How to delegate better to create bandwidth?
One of the common rants I hear when people want to move up in their career into strategic roles is
'I don't have bandwidth to do strategic thinking'.
It almost seems that "operations" seem to eat their time up that they don't have any left to do work for their growth.
The discussion for obvious reasons explores delegation and their effectiveness in delegation. What comes through is this - the delegation is not effective because the output expected never turns up when they delegate and they almost end up working on top of their team's work.
How do you release bandwidth through delegation?
There are several models that explain delegation. The situational leadership model of delegation is quite widely used. Also is the Eisenhower matrix for time management.
However there are some subtle points that are pre-supposed in any model. This article is about pre-suppositions and also a left-brain & right-brain approach to understand them.
When we ask someone do a task, there are two things we need to consciously check:
Capability - Do they have the required ability / skills to do the job?
Willingness - Are they willing to do the job?
Most of the times, when someone is a manager, they assume that the team has both - capability & willingness. It may not always be true.
So in your observation & experience, if someone falls short on capability, ensure they are trained / mentored in a way that they know how to do the job effectively.
If they fall short in willingness, coach them to your best ability and if things don't work out, help them find a role that maps to their strengths and career aspirations.
“Positive attention is thirty times more powerful than negative attention in creating high performance on a team. People don’t need feedback. They need attention, and, moreover, attention to what they do the best. And they become more engaged and therefore more productive when we give it to them.” ~ Marcus Buckingham and Ashley Goodall, Nine Lies About Work: A Freethinking Leader’s Guide to the Real World
Many of my clients say they always give feedback to the person when they delegate. That's a great start.
What will add more value is to pay attention - to what they do best.
They also need help to what they don't do so well. Without paying attention, giving feedback makes people feel cold and like machines.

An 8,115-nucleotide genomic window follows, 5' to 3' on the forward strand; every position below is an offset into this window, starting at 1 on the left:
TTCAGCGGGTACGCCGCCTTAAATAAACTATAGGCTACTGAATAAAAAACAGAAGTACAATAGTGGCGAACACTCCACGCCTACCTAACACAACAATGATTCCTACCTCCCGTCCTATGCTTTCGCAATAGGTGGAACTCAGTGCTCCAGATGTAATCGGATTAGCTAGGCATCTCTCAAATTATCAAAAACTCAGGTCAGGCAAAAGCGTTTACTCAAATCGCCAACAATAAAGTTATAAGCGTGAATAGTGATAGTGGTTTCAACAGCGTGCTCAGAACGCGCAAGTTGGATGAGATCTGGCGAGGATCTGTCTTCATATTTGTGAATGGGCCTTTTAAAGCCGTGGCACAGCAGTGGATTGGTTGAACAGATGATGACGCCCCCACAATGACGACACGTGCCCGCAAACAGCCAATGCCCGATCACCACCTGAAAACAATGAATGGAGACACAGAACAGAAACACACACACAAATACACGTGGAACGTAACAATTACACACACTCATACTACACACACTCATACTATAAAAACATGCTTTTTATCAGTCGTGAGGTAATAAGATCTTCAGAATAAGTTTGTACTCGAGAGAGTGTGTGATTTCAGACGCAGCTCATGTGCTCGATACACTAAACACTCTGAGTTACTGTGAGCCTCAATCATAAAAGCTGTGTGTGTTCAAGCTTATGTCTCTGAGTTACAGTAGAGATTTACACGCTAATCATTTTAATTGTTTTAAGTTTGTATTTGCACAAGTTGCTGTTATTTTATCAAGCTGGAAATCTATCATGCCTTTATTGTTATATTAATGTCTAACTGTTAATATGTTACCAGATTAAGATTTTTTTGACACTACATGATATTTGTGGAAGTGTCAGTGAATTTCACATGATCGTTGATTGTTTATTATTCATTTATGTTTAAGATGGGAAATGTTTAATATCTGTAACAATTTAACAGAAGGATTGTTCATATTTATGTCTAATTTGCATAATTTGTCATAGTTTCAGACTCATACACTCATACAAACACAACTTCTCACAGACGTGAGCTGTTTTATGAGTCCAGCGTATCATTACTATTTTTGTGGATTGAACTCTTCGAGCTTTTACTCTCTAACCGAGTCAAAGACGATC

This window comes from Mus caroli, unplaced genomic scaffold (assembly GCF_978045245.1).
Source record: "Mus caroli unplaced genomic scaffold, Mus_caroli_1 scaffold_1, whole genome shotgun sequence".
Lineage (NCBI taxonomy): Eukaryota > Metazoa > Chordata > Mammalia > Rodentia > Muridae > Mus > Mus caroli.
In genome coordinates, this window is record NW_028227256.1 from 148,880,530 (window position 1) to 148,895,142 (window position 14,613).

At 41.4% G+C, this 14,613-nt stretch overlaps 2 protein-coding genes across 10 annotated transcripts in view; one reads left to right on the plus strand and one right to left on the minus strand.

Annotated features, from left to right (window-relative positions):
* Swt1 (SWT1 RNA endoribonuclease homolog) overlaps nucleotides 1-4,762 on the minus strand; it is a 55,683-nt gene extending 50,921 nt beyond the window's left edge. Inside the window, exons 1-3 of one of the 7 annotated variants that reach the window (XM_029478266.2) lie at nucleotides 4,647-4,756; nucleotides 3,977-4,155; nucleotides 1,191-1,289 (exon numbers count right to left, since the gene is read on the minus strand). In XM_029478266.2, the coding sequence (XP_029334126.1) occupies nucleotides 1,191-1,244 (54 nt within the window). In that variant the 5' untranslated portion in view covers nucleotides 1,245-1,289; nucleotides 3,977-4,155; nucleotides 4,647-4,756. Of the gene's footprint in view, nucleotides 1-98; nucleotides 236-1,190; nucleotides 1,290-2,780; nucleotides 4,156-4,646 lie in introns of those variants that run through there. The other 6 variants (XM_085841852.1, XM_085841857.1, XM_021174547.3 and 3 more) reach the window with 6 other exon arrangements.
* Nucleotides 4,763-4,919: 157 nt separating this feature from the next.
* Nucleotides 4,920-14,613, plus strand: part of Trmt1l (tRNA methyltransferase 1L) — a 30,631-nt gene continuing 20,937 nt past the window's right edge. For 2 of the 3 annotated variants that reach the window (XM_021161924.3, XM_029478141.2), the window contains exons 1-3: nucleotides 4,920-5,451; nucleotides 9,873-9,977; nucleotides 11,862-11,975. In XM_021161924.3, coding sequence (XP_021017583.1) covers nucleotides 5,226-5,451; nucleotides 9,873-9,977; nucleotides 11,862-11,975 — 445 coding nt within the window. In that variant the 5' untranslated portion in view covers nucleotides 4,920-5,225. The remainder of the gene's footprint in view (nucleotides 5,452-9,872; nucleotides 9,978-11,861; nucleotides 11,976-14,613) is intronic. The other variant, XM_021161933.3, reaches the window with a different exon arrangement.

If you are living in your head and you hardly pay attention to what is happening to people in your team, delegation has a higher probability of failing.
“Being aware of yourself and how you affect everyone around you is what distinguishes a superior leader.” ~ Cindy Miller, with Edie Seashore, in Sally Helgesen’s “Masters of the Breakthrough Moment,” strategy + business
There are 2 aspects to leadership - who you are and what you do.
When they are in alignment, there is a strong presence that people sense around you.
How your presence inspires people or affects them is a key skill you need to build your awareness on.
When you delegate, people need to be inspired to do the work for you. They need to believe in you, your vision and action. Without these, the delegation process is highly transactional and it seldom works.
3. A kind word & a thoughtful gesture
The two most powerful things in life are a kind word, a thoughtful gesture.” ~ Ken Langone, cofounder, Home Depot
The two things that never go out of fashion with people are - kind words and thoughtful gesture.
Attention & presence are pre-requisites to do both.
Apart from viewing people as resources to complete a job, view them as "Human beings" and be a "humane" leader to them. Offer them your presence, your silence, your attention, your words and actions.
4. Asking more & tell/assume less
Asking questions is one of the best ways to grow as a human being ~ Michael Hyatt
When in doubt - do ask. Don't assume.
What can better their productivity and outcome?
What is the one thing you can change to better their output?
Let not the team productivity questions be just in your head. The solution found by the collective (with each individual contribution) will always be much better than the solution you find just in your head.
5. Being Vulnerable
I regard apologizing as the most magical, healing, restorative gesture human beings can make. It is the centerpiece of my work with executives who want to get better.” ~ Marshall Goldsmith,#1 exec coach,
Being vulnerable is to know & show that you don't have to have all answers and you need not be perfect. Acknowledgement of this would help you delegate better because you allow others see your imperfections.
Don't be afraid to apologise if your strategy didn't work.
Be open to receiving.
Be willing to receive support, help & understanding.
What works for you to delegate better? What creates bandwidth for you?